Upon visiting the home page of the Irish Weather network you will be presented with an interactive map of Ireland called a mesomap showing by default, the temperature data rounded to the nearest whole number across the island. The interactive map consists of two parts:
1. The Mesomap
The map displays several weather monitoring stations. They consist of the IWN member stations also called PWS (Personal Weather Stations), Met Eireann Synoptic Stations, National Road Authority Stations and Met Eireann Marine Buoys.
(a) The IWN Stations – These stations deliver near real time data within 5 mins of data been uploaded. They give a perfect snapshot of the current conditions from that location. We work with each PWS owner to display the most accurate readings from their site. The owner however maintains their station and site.
(b) The Met Eireann Synoptic – Data is displayed once an hour and displayed on the mesomap at 20mins past the hour. Data is displayed from the previous hour with the temp at top of the hour and the other variables within the last hour. Data is not in real time and not quality controlled by the IWN.
(c) National Roads Authority (NRA) – Data is displayed on the map as soon as it’s available and is not in real time. Each station displayed time is different with some stations displaying data quicker than others. Stations are located on the main routes around the country ie: Motorways and National routes. A very useful resource in the Winter as they display the road surface temperature and the risk of icy conditions. This data is not quality controlled by the IWN.
(d) Met Eireann Marine Buoys – The Marine Buoys are located 30 to 80km offshore around the Irish sea coast with the M6 Buoy in the Deep Atlantic 390kms off the west coast. Very useful for Sea Surface Temps (SST), wave height, wind direction and speed. This data is not quality controlled by the IWN.
The map is by default to show each stations data available from the four organisations above. If the data is too old or stale, the map will not show this data.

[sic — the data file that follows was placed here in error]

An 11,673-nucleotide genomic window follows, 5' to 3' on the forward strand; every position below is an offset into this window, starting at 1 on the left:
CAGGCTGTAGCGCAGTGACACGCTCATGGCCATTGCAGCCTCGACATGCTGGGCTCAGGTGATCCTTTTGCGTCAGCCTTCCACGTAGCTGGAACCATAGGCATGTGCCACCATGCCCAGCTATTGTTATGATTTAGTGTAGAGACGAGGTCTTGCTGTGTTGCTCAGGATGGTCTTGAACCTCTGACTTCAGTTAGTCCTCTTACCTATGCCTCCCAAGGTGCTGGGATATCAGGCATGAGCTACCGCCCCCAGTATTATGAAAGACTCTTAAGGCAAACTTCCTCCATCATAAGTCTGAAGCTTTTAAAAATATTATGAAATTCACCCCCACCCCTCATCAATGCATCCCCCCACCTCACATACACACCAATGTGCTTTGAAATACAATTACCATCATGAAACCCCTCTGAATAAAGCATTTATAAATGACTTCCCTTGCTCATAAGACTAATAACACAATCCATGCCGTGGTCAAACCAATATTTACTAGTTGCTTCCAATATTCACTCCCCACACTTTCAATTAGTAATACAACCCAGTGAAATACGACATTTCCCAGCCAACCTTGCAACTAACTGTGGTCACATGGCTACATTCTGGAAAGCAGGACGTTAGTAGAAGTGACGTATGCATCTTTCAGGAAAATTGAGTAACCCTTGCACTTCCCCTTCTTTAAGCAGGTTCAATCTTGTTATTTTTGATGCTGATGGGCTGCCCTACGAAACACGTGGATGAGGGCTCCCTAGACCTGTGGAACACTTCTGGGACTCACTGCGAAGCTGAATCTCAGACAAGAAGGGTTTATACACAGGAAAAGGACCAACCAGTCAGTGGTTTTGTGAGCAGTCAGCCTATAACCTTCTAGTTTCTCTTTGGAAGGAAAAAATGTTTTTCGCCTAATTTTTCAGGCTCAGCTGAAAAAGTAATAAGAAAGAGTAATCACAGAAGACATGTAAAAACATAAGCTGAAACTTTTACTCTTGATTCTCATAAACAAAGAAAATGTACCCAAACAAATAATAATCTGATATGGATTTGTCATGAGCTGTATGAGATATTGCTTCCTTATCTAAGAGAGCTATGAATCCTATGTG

The options dropdown menu will list the organisations, a radar overlay and some weather variables. You can check the stations to be displayed or hidden. There is also a check box for offline stations and their position on the map when they come available again. Across the top you can change the map view. Default is the Relief map.
Upgrades to the map will be released during the year.
There are several functions available on the map. You can use the zoom and scroll functions to navigate around the map to a specific part of the island using the arrow keys located in the top left of the map
The quickest way is left click, hold and drag the mouse or double clicking the mouse to zoom in step by step to a location you wish to view in greater detail.
The balloon popup appears when you hover your mouse over a station. It will show more information from that site.
2. The Map Data Table
The second part of the mesomap is the map data table. This will show each of the organisations into rows. The data is populated from the stations that are available from the mesomap.
The stations are listed in alphabetical order down the left. Across the top you will notice each of the organisations in the main header. Below this and to the right of Station, you will see the weather variables in column header eg Temp, Dewpoint, Humidity (RH%) etc. By clicking on one of these columns titles, you will see the highest or lowest variable displayed from the table. Eg: you click the temp, the highest temp from each of those stations is displayed at the top, click the Temp again will bring the lowest variable to the top.